One of the world’s foremost authorities on Sherlock Holmes, Leslie S. Klinger is perhaps best known for The New Annotated Sherlock Holmes. Published by W.W. Norton in 2004, this three-volume project won the 2005 Edgar Award for “Best Critical/Biographical” work. Klinger served as a consultant for the recent films Sherlock Holmes (2009) and Sherlock Holmes: A Game of Shadows (2011), both directed by Guy Ritchie and starring Robert Downey, Jr., as Holmes and Jude Law as Watson.
Klinger’s other important editorial work includes The New Annotated Dracula (Norton 2008), The New Annotated H.P. Lovecraft (Liveright 2014), and a lush four-volume collection of the DC Comics series written by Neil Gaiman, The Annotated Sandman, published sequentially by Vertigo in 2012, 2014, and 2015.
This month, Pegasus Crime publishes In the Shadow of Edgar Allan Poe: Classic Tales of Terror 1816-1914, compiled and edited by Klinger as a follow-up to his previous two collections of neglected Victorian short stories – In the Shadow of Sherlock Holmes (IDW 2011) and In the Shadow of Dracula (IDW 2011).
Poe scholar Chuck Caruso sat down to talk with Leslie Klinger about this new collection, In the Shadow of Edgar Allan Poe.
CHUCK: You’re perhaps best known for your work related to Arthur Conan Doyle and Sherlock Holmes, so what inspired you to turn your attention toward Edgar Allan Poe in this new collection?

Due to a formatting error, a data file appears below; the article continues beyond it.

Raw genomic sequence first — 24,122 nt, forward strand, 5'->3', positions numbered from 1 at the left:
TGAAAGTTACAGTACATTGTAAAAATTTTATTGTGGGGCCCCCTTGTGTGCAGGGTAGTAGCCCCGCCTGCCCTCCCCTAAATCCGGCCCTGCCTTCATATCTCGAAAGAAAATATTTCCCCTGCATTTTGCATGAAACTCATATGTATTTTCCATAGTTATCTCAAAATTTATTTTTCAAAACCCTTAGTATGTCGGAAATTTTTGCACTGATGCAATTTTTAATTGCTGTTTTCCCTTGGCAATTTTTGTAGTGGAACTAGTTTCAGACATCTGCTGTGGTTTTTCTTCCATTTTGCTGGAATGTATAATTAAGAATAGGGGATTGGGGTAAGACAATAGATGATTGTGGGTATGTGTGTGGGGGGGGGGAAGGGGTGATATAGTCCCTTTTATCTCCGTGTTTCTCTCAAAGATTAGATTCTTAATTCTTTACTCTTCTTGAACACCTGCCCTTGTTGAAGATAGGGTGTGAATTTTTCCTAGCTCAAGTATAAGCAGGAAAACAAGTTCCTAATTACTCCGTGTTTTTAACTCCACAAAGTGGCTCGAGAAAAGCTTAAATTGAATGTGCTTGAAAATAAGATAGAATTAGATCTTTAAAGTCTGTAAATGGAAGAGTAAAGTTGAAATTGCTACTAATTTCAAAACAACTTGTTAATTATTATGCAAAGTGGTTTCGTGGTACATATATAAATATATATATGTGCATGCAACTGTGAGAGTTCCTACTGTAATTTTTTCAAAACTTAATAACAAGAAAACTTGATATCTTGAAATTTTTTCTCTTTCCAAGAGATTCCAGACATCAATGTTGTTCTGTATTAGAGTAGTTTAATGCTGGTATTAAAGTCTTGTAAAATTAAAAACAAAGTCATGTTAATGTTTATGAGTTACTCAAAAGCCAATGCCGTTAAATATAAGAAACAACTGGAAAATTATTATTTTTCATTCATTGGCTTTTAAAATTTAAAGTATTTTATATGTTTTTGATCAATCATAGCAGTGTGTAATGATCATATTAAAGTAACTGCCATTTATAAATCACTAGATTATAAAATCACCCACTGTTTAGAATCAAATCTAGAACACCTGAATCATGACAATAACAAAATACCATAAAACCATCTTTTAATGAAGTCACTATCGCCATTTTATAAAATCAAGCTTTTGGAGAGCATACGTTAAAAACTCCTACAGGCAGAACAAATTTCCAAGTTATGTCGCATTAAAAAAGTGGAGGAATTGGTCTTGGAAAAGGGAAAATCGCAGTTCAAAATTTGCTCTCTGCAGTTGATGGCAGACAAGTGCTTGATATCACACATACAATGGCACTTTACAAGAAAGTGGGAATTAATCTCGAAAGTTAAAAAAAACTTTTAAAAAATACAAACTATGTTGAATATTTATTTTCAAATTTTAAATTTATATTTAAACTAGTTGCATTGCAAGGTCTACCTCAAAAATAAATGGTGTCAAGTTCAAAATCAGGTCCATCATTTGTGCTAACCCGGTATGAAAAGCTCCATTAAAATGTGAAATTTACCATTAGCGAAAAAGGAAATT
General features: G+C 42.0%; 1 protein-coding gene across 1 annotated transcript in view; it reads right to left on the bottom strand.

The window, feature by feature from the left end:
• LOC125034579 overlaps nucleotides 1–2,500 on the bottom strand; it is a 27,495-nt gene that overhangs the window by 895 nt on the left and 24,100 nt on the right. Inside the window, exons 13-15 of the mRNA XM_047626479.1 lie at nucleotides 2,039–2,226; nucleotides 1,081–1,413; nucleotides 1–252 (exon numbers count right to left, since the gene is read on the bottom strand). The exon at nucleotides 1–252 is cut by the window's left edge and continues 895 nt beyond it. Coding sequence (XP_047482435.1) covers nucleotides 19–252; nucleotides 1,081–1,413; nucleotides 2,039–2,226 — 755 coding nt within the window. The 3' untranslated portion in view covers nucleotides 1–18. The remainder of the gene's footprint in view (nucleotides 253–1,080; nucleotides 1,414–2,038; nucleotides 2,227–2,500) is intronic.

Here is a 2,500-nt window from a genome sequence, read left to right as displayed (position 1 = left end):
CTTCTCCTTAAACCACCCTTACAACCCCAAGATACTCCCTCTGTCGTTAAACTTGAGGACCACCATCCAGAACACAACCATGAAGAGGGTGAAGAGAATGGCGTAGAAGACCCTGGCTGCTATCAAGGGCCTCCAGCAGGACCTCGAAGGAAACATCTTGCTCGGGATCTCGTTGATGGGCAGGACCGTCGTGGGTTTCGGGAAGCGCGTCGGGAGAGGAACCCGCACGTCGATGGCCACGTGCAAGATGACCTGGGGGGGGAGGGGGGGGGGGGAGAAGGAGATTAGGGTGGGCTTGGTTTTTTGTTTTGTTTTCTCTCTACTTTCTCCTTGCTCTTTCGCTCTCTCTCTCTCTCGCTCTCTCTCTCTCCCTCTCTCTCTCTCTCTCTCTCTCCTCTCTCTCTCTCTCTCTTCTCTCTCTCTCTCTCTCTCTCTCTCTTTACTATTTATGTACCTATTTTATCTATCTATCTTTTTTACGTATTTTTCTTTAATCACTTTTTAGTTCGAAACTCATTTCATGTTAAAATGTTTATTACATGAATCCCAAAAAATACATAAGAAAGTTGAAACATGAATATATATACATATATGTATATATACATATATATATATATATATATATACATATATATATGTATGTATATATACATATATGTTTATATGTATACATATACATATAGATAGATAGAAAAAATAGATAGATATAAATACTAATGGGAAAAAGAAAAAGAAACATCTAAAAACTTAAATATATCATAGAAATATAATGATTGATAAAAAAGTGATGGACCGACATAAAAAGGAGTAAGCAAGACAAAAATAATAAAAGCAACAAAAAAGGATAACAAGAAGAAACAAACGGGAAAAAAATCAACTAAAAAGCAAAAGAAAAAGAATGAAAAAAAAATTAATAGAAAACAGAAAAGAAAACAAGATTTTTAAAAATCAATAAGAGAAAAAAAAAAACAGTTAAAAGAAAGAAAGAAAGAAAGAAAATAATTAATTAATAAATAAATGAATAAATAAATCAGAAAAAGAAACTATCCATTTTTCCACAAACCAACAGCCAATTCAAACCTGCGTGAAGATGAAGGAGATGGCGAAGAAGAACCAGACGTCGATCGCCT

LES: I’m pretty widely read in the Victorian age generally, but this is stuff I love and I wanted to share it with other people. When I finished the Annotated Sherlock Holmes in 2005, I realized I wanted to do something else. I’d had so much fun, but I had already written so much about Sherlock Holmes. When I was done, I looked around for a while for a new project until my wife asked me, “What about Dracula?” That was the right question because I realized, wow, I love Dracula and it’s a perfect fit for me because I already have all these books in my library on the Victorian age. Doyle and Bram Stoker are contemporaries, so I like to imagine Holmes meeting Dracula on the streets of London. Once I began my work on Dracula, I started looking back at horror writing from earlier in the 19th century, and that brought me back to Poe. But they’re all so intertwined because Poe’s detective stories are essential reading in order to do anything intelligent about Sherlock Holmes. So I went back and re-read all of Poe’s horror fiction, which I already knew and loved. Then as I got more and more deeply involved in looking at the range of horror writing after Poe, I came to the conclusion there was something important happening that I wanted to share with other people.